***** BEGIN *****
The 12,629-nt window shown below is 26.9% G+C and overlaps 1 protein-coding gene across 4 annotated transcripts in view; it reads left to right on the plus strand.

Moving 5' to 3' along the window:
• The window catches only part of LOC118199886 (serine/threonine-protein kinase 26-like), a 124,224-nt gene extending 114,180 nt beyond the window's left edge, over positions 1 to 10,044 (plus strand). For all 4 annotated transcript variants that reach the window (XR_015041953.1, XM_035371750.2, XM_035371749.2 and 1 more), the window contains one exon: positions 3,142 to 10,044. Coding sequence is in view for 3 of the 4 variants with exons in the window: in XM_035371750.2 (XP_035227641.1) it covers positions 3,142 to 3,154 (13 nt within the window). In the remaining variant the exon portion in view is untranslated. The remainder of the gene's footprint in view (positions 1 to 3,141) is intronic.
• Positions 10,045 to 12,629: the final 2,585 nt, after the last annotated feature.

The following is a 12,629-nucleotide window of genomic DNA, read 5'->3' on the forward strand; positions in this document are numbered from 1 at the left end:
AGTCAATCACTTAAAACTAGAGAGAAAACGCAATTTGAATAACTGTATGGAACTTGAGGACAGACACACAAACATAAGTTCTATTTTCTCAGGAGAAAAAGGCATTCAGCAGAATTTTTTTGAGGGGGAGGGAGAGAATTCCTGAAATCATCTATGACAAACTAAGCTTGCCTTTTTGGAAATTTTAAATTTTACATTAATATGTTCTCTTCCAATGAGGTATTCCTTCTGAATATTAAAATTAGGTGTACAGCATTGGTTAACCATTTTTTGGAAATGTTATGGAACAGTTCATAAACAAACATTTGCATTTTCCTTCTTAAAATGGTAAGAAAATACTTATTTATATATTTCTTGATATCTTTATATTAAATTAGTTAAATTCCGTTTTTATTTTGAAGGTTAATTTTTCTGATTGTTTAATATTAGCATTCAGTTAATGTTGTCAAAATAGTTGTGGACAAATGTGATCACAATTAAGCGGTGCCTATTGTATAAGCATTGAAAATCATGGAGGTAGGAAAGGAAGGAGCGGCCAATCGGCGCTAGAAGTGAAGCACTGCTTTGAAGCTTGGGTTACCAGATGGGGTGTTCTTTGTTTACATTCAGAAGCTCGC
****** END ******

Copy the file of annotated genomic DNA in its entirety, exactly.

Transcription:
The 12,629-nt window shown below is 26.9% G+C and overlaps 1 protein-coding gene across 4 annotated transcripts in view; it reads left to right on the plus strand.

Moving 5' to 3' along the window:
• The window catches only part of LOC118199886 (serine/threonine-protein kinase 26-like), a 124,224-nt gene extending 114,180 nt beyond the window's left edge, over positions 1 to 10,044 (plus strand). For all 4 annotated transcript variants that reach the window (XR_015041953.1, XM_035371750.2, XM_035371749.2 and 1 more), the window contains one exon: positions 3,142 to 10,044. Coding sequence is in view for 3 of the 4 variants with exons in the window: in XM_035371750.2 (XP_035227641.1) it covers positions 3,142 to 3,154 (13 nt within the window). In the remaining variant the exon portion in view is untranslated. The remainder of the gene's footprint in view (positions 1 to 3,141) is intronic.
• Positions 10,045 to 12,629: the final 2,585 nt, after the last annotated feature.

The following is a 12,629-nucleotide window of genomic DNA, read 5'->3' on the forward strand; positions in this document are numbered from 1 at the left end:
AGTCAATCACTTAAAACTAGAGAGAAAACGCAATTTGAATAACTGTATGGAACTTGAGGACAGACACACAAACATAAGTTCTATTTTCTCAGGAGAAAAAGGCATTCAGCAGAATTTTTTTGAGGGGGAGGGAGAGAATTCCTGAAATCATCTATGACAAACTAAGCTTGCCTTTTTGGAAATTTTAAATTTTACATTAATATGTTCTCTTCCAATGAGGTATTCCTTCTGAATATTAAAATTAGGTGTACAGCATTGGTTAACCATTTTTTGGAAATGTTATGGAACAGTTCATAAACAAACATTTGCATTTTCCTTCTTAAAATGGTAAGAAAATACTTATTTATATATTTCTTGATATCTTTATATTAAATTAGTTAAATTCCGTTTTTATTTTGAAGGTTAATTTTTCTGATTGTTTAATATTAGCATTCAGTTAATGTTGTCAAAATAGTTGTGGACAAATGTGATCACAATTAAGCGGTGCCTATTGTATAAGCATTGAAAATCATGGAGGTAGGAAAGGAAGGAGCGGCCAATCGGCGCTAGAAGTGAAGCACTGCTTTGAAGCTTGGGTTACCAGATGGGGTGTTCTTTGTTTACATTCAGAAGCTCGC